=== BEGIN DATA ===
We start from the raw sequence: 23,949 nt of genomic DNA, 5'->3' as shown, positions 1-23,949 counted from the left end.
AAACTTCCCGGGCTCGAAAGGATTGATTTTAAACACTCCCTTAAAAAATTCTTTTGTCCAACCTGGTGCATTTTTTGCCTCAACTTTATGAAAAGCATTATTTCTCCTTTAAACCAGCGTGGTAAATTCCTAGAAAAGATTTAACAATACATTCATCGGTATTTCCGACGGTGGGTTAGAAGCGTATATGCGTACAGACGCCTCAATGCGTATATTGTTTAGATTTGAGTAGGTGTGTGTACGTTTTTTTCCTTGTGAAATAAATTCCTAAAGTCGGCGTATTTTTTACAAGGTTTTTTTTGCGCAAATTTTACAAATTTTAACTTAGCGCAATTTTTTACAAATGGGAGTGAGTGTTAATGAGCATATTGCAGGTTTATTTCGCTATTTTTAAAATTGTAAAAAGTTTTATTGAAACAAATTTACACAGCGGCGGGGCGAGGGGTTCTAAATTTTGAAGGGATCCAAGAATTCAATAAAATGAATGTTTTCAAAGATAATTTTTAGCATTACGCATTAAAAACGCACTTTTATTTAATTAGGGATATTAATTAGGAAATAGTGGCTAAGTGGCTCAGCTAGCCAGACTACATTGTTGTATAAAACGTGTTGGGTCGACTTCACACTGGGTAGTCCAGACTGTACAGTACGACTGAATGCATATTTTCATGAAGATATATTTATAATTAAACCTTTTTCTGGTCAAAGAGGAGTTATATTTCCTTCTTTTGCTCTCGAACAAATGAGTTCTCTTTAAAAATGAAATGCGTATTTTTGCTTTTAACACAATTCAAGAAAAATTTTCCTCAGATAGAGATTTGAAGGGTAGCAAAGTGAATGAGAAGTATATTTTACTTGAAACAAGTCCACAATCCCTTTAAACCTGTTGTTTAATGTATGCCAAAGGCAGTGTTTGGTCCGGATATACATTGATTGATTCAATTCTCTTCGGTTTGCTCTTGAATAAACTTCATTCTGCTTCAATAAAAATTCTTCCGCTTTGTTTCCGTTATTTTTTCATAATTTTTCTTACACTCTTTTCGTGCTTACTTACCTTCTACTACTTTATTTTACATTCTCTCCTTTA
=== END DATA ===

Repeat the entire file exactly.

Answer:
We start from the raw sequence: 23,949 nt of genomic DNA, 5'->3' as shown, positions 1-23,949 counted from the left end.
AAACTTCCCGGGCTCGAAAGGATTGATTTTAAACACTCCCTTAAAAAATTCTTTTGTCCAACCTGGTGCATTTTTTGCCTCAACTTTATGAAAAGCATTATTTCTCCTTTAAACCAGCGTGGTAAATTCCTAGAAAAGATTTAACAATACATTCATCGGTATTTCCGACGGTGGGTTAGAAGCGTATATGCGTACAGACGCCTCAATGCGTATATTGTTTAGATTTGAGTAGGTGTGTGTACGTTTTTTTCCTTGTGAAATAAATTCCTAAAGTCGGCGTATTTTTTACAAGGTTTTTTTTGCGCAAATTTTACAAATTTTAACTTAGCGCAATTTTTTACAAATGGGAGTGAGTGTTAATGAGCATATTGCAGGTTTATTTCGCTATTTTTAAAATTGTAAAAAGTTTTATTGAAACAAATTTACACAGCGGCGGGGCGAGGGGTTCTAAATTTTGAAGGGATCCAAGAATTCAATAAAATGAATGTTTTCAAAGATAATTTTTAGCATTACGCATTAAAAACGCACTTTTATTTAATTAGGGATATTAATTAGGAAATAGTGGCTAAGTGGCTCAGCTAGCCAGACTACATTGTTGTATAAAACGTGTTGGGTCGACTTCACACTGGGTAGTCCAGACTGTACAGTACGACTGAATGCATATTTTCATGAAGATATATTTATAATTAAACCTTTTTCTGGTCAAAGAGGAGTTATATTTCCTTCTTTTGCTCTCGAACAAATGAGTTCTCTTTAAAAATGAAATGCGTATTTTTGCTTTTAACACAATTCAAGAAAAATTTTCCTCAGATAGAGATTTGAAGGGTAGCAAAGTGAATGAGAAGTATATTTTACTTGAAACAAGTCCACAATCCCTTTAAACCTGTTGTTTAATGTATGCCAAAGGCAGTGTTTGGTCCGGATATACATTGATTGATTCAATTCTCTTCGGTTTGCTCTTGAATAAACTTCATTCTGCTTCAATAAAAATTCTTCCGCTTTGTTTCCGTTATTTTTTCATAATTTTTCTTACACTCTTTTCGTGCTTACTTACCTTCTACTACTTTATTTTACATTCTCTCCTTTA